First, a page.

Re: How can I input any Unicode character if I know its hexadecimal code?

From: Michael \(michka\) Kaplan (
Date: Sat Nov 15 2003 - 12:40:28 EST

  • Next message: "Re: How can I input any Unicode character if I know its hexadecimal code?"

    From: "Philippe Verdy" <>

    > May be that's something to suggest to Microsoft for inclusion in a future
    > version of its wonderful MSKLB tool,

    You mean MSKLC? I hope the "B" in your exposition stands for "Bodacious" or

    > which works great to create keyboard
    > drivers for alphabet/abjad scripts that use dead keys and AltrGr (or
    > Alt+Ctrl on US keyboards),

    Have you tried the Right "Alt" key on such a keyboard? It acts as an AltGr
    based on the layout, whether it says AltGr or not. Check out the help

    > but cannot be used to create complex input
    > methods, where it is impractical to use dead keys (also in Hebrew and
    > for vowel points and marks which should better be entered with a logical
    > order after the base letter, even if they produce combining sequences to
    > application through the WM_CHAR event).

    What are you talking about? Both the built in Hebrew keyboard and any
    keyboard you create can handle all of this just fine, and DO. Dead keys
    would be inappropriate, so its great that they do not use dead keys here --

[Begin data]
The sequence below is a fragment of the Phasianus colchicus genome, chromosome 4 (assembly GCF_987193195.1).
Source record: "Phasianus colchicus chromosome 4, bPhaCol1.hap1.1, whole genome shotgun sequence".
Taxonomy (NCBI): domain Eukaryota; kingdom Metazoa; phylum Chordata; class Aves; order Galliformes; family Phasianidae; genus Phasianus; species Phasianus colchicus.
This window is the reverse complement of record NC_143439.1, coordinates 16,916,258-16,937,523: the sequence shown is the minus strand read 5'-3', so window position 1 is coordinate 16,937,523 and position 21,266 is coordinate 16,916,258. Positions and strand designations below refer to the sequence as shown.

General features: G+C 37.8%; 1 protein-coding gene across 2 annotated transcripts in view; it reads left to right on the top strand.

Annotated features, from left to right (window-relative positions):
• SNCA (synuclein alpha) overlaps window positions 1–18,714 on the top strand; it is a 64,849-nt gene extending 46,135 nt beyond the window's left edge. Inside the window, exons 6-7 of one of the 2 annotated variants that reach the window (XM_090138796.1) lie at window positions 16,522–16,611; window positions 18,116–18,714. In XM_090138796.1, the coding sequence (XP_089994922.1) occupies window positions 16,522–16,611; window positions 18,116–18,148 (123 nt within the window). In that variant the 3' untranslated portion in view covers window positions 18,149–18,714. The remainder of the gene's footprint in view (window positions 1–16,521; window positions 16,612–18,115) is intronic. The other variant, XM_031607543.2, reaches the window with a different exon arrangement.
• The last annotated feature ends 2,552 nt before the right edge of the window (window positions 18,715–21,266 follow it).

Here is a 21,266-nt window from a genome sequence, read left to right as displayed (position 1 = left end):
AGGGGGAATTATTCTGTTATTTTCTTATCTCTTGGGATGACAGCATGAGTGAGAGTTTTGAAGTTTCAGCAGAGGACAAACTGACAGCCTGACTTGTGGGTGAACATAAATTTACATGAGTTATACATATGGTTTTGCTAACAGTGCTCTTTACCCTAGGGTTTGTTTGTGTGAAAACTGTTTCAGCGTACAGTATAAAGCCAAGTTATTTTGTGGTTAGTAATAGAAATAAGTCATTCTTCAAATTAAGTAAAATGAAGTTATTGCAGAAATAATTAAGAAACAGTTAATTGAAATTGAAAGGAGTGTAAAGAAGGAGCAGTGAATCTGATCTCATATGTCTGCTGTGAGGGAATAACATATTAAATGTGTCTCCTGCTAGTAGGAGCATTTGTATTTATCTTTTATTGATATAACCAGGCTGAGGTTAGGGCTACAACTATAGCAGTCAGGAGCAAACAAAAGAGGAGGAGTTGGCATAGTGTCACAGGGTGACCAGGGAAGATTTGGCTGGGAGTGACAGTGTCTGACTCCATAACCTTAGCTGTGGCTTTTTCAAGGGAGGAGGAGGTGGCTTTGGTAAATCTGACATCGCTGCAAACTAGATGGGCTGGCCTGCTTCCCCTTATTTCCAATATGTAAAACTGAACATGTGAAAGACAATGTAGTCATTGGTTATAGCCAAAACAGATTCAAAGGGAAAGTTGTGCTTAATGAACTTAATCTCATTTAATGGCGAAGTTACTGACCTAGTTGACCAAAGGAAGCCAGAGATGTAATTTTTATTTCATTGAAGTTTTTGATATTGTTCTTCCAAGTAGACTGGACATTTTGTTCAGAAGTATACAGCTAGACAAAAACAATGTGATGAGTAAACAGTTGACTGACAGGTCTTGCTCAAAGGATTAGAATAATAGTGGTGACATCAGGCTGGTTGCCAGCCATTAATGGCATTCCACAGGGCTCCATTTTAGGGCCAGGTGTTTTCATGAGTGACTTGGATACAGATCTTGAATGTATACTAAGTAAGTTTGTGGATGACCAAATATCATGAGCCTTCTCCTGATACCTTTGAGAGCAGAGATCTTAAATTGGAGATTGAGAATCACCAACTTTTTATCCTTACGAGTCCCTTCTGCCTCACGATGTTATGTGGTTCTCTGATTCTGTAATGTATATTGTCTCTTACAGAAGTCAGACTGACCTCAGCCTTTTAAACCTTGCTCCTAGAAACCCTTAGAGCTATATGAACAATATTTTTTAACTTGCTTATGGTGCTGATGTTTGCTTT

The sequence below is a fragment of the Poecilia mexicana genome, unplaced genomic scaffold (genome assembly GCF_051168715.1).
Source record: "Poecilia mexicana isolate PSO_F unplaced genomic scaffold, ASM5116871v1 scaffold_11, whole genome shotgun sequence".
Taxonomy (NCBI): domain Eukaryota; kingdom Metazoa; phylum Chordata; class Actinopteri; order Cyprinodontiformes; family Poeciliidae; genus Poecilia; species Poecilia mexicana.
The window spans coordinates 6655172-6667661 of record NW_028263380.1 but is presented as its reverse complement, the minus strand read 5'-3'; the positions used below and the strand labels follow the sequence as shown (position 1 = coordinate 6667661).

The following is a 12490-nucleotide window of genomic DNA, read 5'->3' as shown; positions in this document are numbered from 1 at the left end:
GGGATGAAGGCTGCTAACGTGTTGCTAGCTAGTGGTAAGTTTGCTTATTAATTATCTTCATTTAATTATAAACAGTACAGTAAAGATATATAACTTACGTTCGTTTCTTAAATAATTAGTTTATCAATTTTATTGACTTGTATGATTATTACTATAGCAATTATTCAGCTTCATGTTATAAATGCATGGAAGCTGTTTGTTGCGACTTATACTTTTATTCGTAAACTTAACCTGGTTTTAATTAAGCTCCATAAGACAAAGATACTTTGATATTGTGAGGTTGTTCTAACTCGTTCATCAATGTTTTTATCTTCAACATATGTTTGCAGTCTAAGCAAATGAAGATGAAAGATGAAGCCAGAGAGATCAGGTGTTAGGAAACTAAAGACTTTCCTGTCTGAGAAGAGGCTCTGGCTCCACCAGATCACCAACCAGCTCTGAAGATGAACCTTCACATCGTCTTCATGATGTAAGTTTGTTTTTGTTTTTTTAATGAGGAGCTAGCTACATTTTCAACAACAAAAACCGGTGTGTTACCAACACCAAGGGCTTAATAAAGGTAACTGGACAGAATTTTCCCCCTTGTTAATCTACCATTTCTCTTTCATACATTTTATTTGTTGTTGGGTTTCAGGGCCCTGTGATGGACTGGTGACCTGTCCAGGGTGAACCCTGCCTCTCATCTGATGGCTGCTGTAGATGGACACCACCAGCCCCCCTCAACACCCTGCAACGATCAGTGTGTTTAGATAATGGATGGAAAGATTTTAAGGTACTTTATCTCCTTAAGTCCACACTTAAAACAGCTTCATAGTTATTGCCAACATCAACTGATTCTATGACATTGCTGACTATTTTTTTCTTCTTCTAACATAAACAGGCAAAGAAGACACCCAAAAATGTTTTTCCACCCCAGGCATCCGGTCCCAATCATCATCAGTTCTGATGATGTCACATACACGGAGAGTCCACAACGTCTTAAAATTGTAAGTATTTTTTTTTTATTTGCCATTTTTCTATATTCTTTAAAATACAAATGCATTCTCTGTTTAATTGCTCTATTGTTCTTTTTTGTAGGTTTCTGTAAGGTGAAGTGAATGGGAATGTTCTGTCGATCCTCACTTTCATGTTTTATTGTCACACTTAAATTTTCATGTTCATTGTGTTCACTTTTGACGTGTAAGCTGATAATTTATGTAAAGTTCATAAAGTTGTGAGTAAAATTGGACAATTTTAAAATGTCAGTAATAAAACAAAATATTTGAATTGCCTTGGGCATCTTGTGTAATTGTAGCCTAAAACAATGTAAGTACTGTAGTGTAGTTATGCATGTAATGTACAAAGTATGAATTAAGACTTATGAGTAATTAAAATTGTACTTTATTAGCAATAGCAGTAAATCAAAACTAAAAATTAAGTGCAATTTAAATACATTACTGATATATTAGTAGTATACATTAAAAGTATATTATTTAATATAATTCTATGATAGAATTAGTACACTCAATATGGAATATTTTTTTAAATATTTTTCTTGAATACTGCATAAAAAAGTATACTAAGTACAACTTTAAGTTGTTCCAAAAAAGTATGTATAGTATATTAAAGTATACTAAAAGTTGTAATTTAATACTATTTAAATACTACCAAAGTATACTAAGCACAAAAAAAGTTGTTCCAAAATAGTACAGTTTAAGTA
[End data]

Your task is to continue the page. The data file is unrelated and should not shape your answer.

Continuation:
you type the base letter than if you need a vowel or a point you type that.

    > The <AltGr+x+Unicode hex code point> keystroke sequence could be added to
    > the existing support of <AltrGr+0+ANSI decimal code> and <AltGr+OEM
    > code> keystrokes... and featured in a update for all supported keyboard
    > drivers for Windows.

    Nice when people who have not looked at the source can talk about what could
    be added. :-)

    One has to be careful about how much system support is added for things like
    this, as there are those who use keystrokes for their own purposes that can
    interfere. Others have noticed that such features seem to fade in and out
    from time to time as they are attempted.

    > Of course, other complex input methods like the ones for Chinese, Japanese
    > or Korean

    You mean input method editors (IMEs)?

    > (and possibly also for the input method for Vietnamese, unless the
    > MSKLB


    > tool can handle less restricted stateful tables with more than one
    > dead key) will still need a specific IME development with the additional
    > support of a GUI input window allowing searches and selection of

    Yes, IMEs can be developed. also note that for Vietnamese there is a
    built-in keyboard that works -- have you tried it to type Vietnamese text?


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